The CFL is making a change to its national combine eligibility rules.
In past years, prospects were ineligible to attend the event unless they planned to fully participate. Players were required to be measured, interview with teams, perform one-on-ones, and complete six physical tests: bench press; 40-yard dash; vertical jump; broad jump; three-cone drill; and shuttle. The refusal to participate in any portion of the combine (barring injury) would result in the player’s immediate dismissal.
Last year saw two players — first-round pick Shane Richards and second-round pick Matthew Boateng — sent home for refusing to complete testing. Boateng wanted to forgo one testing event, while Richards declined the testing altogether.
There are legitimate reasons for players not to test at the combine.
Boateng ran a 4.43 40-yard dash at his pro day at Fresno State one week prior to the 2019 national combine. That’s an excellent result, particularly for a player hoping to draw NFL interest.
Running the 40-yard dash again at the CFL combine could have lowered Boateng’s draft stock if he were unable to match his previous time. That’s why he wanted to participate in the rest of the event — measurements, one-on-ones, interviews — but not run the 40-yard dash.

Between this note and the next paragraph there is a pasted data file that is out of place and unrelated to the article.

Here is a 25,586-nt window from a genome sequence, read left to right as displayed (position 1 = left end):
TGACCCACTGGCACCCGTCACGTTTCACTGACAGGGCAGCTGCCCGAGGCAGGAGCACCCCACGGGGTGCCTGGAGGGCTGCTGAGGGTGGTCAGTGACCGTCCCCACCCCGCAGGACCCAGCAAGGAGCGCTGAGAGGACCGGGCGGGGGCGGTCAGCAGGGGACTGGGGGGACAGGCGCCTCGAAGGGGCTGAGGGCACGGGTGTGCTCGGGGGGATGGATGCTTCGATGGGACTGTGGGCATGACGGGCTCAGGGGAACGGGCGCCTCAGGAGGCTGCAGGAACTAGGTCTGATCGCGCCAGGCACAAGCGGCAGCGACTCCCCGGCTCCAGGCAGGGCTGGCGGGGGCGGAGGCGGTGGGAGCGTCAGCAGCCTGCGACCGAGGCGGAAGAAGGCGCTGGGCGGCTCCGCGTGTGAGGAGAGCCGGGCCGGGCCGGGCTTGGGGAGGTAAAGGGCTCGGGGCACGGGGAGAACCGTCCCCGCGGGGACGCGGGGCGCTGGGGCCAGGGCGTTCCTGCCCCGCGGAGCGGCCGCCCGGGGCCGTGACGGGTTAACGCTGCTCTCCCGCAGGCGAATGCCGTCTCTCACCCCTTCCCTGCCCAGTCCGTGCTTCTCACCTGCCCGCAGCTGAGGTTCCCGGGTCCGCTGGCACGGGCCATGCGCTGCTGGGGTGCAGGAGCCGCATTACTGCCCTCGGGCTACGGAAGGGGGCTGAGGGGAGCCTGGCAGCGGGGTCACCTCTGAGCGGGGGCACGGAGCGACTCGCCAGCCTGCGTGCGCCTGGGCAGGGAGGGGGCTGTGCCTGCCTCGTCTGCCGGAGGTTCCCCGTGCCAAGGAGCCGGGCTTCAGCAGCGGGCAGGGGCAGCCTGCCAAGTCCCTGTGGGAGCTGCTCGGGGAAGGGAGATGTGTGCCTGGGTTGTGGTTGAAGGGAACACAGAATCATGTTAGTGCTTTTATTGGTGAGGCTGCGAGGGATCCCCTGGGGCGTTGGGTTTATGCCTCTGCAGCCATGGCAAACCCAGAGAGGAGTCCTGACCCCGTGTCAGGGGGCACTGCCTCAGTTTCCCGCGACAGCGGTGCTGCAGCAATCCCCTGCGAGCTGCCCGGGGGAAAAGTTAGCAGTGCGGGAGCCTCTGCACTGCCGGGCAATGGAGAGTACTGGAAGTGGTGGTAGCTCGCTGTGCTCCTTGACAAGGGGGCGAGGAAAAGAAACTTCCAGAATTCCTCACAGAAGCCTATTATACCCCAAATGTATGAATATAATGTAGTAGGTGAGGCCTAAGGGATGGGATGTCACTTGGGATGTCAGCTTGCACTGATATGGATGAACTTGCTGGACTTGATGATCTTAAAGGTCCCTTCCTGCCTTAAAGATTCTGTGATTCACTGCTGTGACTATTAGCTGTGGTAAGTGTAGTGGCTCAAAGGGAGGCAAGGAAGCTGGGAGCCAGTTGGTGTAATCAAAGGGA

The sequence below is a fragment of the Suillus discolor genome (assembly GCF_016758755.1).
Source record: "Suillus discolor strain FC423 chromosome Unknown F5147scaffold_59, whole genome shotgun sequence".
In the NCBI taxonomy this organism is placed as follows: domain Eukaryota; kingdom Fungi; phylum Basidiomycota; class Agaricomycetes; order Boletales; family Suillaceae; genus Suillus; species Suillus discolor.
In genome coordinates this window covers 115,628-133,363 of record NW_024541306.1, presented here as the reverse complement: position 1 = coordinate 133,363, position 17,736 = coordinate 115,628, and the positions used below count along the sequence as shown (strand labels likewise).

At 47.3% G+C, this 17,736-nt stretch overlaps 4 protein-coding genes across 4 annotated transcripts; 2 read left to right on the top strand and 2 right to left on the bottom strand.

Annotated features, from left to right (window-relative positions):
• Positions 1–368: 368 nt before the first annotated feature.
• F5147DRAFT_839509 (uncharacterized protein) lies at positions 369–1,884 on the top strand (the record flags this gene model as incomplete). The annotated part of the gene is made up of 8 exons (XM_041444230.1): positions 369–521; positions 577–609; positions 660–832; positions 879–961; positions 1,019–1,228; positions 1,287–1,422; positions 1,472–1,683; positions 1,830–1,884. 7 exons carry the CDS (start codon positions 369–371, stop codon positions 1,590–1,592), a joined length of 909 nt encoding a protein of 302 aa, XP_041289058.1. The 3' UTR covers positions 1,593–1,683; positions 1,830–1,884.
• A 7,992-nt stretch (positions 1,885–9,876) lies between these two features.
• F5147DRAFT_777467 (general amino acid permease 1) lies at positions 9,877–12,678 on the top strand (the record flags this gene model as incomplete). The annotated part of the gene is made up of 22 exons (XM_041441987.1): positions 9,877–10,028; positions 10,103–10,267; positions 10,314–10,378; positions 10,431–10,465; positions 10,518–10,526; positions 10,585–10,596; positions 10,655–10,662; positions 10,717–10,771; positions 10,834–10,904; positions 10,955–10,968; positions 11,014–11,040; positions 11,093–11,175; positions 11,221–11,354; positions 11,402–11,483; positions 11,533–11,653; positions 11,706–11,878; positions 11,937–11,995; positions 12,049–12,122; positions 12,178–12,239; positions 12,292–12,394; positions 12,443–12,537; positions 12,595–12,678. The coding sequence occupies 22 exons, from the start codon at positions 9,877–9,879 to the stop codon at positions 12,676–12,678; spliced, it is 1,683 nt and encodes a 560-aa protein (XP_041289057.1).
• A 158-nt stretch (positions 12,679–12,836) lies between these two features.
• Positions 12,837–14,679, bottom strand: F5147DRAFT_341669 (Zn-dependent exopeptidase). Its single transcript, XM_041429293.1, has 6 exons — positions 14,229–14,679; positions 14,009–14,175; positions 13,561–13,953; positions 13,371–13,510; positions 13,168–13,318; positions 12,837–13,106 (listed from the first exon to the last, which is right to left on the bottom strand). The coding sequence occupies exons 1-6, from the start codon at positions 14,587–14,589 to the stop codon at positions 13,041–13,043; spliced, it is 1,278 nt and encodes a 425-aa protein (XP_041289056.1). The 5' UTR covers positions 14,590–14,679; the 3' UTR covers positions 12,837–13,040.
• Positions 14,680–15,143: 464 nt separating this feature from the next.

This is a positive change for the CFL and one that I suggested during last year’s national combine. Prospects who have already scheduled their own pro days can now attend without fully committing to every portion of the event, allowing them increased flexibility.
Southeastern Louisiana defensive end Isaac Adeyemi-Berglund won’t test at the national combine in March (which is why he wasn’t listed on Thursday’s roster) but still plans to measure and complete interviews. Under the old rules, this would not have been permitted.
A trio of top RSEQ prospects are in the same boat. Laval offensive tackle Kétel Assé, Laval linebacker/defensive back Adam Auclair, and defensive back Marc-Antoine Dequoy all plan to attend the event, though they may not participate in testing.
Alberta offensive tackle Carter O’Donnell also plans to attend the combine without completing testing. The six-foot-five, 305-pound blocker is a top candidate to be the first overall pick in this year’s draft depending on his NFL interest. Were he not able to attend the event without testing, he would have declined the invitation.
A year ago, these players would have been unavailable to the teams, fans, and media in attendance at the national combine.
Defensive end Mathieu Betts, receiver Justin McInnis, and receiver Hergy Mayala all passed on last year’s event specifically because of the testing requirement. Had the new rule been in effect last March, it’s possible all three would have been at the national combine in 2019.
This year we will see more highly-touted prospects in Toronto for the national combine because of the CFL’s new eligibility rule.
I’d call that a win for all parties involved.